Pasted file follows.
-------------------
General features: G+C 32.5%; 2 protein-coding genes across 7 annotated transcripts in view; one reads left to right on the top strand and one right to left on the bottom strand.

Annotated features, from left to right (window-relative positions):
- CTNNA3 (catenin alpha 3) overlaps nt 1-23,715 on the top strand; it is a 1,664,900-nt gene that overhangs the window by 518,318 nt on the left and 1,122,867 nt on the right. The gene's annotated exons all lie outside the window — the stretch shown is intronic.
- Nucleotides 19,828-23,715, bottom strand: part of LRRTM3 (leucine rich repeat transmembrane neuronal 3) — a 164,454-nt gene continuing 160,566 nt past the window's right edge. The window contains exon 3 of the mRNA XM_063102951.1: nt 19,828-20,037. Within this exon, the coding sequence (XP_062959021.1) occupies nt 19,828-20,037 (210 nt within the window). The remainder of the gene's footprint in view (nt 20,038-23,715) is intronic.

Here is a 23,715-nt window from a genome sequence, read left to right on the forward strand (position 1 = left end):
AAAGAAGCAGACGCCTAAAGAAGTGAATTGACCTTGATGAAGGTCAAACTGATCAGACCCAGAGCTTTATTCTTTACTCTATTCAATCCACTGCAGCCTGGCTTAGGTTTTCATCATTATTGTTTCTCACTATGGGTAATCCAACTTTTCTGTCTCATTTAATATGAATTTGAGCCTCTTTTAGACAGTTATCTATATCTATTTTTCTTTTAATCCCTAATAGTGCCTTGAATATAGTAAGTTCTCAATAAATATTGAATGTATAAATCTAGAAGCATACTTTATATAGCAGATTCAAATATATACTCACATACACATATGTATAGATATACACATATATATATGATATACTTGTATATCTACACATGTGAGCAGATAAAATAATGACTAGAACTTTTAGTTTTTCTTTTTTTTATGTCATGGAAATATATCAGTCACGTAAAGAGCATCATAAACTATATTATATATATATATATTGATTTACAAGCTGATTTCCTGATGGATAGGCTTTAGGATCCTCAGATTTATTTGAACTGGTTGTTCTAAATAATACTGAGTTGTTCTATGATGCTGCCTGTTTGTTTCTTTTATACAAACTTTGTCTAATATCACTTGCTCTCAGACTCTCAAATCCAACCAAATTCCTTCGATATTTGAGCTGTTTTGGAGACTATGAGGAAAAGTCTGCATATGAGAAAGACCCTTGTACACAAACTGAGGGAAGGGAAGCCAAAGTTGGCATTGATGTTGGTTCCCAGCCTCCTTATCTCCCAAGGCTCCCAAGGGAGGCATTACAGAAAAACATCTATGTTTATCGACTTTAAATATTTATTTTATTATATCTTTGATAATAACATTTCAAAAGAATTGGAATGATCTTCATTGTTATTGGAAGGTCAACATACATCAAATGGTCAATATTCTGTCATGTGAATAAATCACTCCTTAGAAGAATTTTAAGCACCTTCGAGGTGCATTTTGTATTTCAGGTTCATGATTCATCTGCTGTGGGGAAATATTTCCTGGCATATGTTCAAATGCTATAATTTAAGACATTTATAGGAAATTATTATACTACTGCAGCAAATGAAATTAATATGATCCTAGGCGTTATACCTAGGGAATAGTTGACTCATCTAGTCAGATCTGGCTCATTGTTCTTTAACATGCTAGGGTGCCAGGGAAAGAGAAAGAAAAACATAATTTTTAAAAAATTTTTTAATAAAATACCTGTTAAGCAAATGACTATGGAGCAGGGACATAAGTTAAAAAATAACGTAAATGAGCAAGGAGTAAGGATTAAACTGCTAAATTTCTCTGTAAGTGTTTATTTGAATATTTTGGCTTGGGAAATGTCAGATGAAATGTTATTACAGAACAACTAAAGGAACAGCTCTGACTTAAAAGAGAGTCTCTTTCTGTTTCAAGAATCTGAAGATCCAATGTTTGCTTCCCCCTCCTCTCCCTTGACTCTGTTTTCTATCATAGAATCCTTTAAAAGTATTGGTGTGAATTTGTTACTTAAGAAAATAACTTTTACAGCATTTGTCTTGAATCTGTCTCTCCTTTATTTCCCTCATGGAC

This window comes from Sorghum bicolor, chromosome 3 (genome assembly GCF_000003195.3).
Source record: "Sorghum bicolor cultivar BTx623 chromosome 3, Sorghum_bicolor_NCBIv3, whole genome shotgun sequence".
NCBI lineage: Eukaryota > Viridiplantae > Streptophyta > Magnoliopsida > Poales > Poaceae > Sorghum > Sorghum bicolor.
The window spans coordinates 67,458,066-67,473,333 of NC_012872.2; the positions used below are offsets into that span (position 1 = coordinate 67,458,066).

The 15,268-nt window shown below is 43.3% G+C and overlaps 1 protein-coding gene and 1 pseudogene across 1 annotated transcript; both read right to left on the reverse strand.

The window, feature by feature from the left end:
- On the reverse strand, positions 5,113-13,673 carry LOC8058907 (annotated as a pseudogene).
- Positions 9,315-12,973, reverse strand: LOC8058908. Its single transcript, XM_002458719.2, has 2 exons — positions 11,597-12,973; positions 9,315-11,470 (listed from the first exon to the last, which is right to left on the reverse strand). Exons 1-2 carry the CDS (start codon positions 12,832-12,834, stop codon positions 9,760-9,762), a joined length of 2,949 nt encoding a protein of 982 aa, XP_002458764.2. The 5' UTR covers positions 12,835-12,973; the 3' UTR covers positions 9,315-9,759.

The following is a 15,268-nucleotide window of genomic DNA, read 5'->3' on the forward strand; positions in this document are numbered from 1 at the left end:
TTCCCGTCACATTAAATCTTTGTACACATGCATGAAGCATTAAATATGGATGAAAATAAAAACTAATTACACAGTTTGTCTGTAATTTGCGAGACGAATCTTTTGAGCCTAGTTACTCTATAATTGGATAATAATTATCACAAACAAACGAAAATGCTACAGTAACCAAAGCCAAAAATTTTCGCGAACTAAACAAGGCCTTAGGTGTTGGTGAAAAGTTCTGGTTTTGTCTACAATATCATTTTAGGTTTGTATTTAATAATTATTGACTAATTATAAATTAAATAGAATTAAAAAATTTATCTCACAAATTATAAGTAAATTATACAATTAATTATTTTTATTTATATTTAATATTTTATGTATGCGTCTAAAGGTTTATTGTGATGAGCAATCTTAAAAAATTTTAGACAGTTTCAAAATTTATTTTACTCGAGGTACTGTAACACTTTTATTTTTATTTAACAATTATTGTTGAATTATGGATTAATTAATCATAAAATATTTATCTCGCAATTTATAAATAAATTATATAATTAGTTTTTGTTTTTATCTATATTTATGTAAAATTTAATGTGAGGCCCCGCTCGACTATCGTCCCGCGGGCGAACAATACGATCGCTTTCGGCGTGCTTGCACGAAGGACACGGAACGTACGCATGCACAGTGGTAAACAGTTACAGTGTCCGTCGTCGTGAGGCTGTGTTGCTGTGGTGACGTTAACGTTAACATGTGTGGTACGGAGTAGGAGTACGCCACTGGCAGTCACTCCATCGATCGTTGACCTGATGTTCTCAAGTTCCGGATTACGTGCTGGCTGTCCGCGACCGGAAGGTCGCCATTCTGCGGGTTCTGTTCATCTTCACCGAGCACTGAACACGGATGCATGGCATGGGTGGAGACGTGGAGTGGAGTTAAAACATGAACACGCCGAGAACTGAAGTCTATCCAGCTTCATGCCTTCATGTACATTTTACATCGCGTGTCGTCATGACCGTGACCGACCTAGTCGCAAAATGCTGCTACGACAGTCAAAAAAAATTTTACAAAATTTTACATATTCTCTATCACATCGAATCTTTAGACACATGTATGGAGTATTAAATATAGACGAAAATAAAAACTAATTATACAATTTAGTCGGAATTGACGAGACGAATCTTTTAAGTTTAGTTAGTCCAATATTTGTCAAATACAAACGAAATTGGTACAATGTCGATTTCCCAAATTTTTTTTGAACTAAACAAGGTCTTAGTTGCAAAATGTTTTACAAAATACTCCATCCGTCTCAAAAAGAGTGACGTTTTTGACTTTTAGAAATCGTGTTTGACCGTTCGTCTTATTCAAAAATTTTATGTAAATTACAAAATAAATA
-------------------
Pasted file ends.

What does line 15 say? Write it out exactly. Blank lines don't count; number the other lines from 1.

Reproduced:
The following is a 15,268-nucleotide window of genomic DNA, read 5'->3' on the forward strand; positions in this document are numbered from 1 at the left end: